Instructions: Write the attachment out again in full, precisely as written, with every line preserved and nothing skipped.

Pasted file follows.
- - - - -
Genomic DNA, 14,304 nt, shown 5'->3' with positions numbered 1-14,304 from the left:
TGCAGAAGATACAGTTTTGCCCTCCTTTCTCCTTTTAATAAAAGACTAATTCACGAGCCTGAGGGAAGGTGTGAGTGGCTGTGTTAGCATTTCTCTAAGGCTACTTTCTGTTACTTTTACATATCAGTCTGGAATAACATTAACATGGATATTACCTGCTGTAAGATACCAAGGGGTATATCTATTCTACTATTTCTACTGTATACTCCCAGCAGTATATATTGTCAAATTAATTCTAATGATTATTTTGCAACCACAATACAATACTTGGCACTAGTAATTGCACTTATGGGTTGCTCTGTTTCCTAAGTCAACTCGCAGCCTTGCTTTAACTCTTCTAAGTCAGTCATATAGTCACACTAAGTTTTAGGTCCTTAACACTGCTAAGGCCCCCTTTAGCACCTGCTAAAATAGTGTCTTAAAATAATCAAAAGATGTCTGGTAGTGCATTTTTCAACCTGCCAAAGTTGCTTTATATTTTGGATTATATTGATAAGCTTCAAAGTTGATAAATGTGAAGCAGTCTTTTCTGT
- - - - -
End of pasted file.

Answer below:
Genomic DNA, 14,304 nt, shown 5'->3' with positions numbered 1-14,304 from the left:
TGCAGAAGATACAGTTTTGCCCTCCTTTCTCCTTTTAATAAAAGACTAATTCACGAGCCTGAGGGAAGGTGTGAGTGGCTGTGTTAGCATTTCTCTAAGGCTACTTTCTGTTACTTTTACATATCAGTCTGGAATAACATTAACATGGATATTACCTGCTGTAAGATACCAAGGGGTATATCTATTCTACTATTTCTACTGTATACTCCCAGCAGTATATATTGTCAAATTAATTCTAATGATTATTTTGCAACCACAATACAATACTTGGCACTAGTAATTGCACTTATGGGTTGCTCTGTTTCCTAAGTCAACTCGCAGCCTTGCTTTAACTCTTCTAAGTCAGTCATATAGTCACACTAAGTTTTAGGTCCTTAACACTGCTAAGGCCCCCTTTAGCACCTGCTAAAATAGTGTCTTAAAATAATCAAAAGATGTCTGGTAGTGCATTTTTCAACCTGCCAAAGTTGCTTTATATTTTGGATTATATTGATAAGCTTCAAAGTTGATAAATGTGAAGCAGTCTTTTCTGT